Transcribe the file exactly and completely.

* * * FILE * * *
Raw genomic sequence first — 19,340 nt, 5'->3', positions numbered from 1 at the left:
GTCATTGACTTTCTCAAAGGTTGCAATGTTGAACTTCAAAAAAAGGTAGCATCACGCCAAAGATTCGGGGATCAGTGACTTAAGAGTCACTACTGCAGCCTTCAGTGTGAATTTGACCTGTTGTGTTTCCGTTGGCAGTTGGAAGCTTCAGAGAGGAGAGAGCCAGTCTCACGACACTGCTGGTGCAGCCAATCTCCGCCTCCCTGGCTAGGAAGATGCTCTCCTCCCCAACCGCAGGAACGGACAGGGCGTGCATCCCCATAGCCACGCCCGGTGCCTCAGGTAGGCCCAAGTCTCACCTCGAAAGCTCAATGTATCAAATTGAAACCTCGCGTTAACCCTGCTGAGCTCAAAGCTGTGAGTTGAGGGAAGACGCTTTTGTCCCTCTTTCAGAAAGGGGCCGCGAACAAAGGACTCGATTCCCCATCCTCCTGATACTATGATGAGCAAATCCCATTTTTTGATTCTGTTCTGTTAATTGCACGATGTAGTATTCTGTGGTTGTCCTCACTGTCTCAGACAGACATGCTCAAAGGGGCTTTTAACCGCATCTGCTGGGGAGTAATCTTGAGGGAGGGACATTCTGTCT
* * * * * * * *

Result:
Raw genomic sequence first — 19,340 nt, 5'->3', positions numbered from 1 at the left:
GTCATTGACTTTCTCAAAGGTTGCAATGTTGAACTTCAAAAAAAGGTAGCATCACGCCAAAGATTCGGGGATCAGTGACTTAAGAGTCACTACTGCAGCCTTCAGTGTGAATTTGACCTGTTGTGTTTCCGTTGGCAGTTGGAAGCTTCAGAGAGGAGAGAGCCAGTCTCACGACACTGCTGGTGCAGCCAATCTCCGCCTCCCTGGCTAGGAAGATGCTCTCCTCCCCAACCGCAGGAACGGACAGGGCGTGCATCCCCATAGCCACGCCCGGTGCCTCAGGTAGGCCCAAGTCTCACCTCGAAAGCTCAATGTATCAAATTGAAACCTCGCGTTAACCCTGCTGAGCTCAAAGCTGTGAGTTGAGGGAAGACGCTTTTGTCCCTCTTTCAGAAAGGGGCCGCGAACAAAGGACTCGATTCCCCATCCTCCTGATACTATGATGAGCAAATCCCATTTTTTGATTCTGTTCTGTTAATTGCACGATGTAGTATTCTGTGGTTGTCCTCACTGTCTCAGACAGACATGCTCAAAGGGGCTTTTAACCGCATCTGCTGGGGAGTAATCTTGAGGGAGGGACATTCTGTCT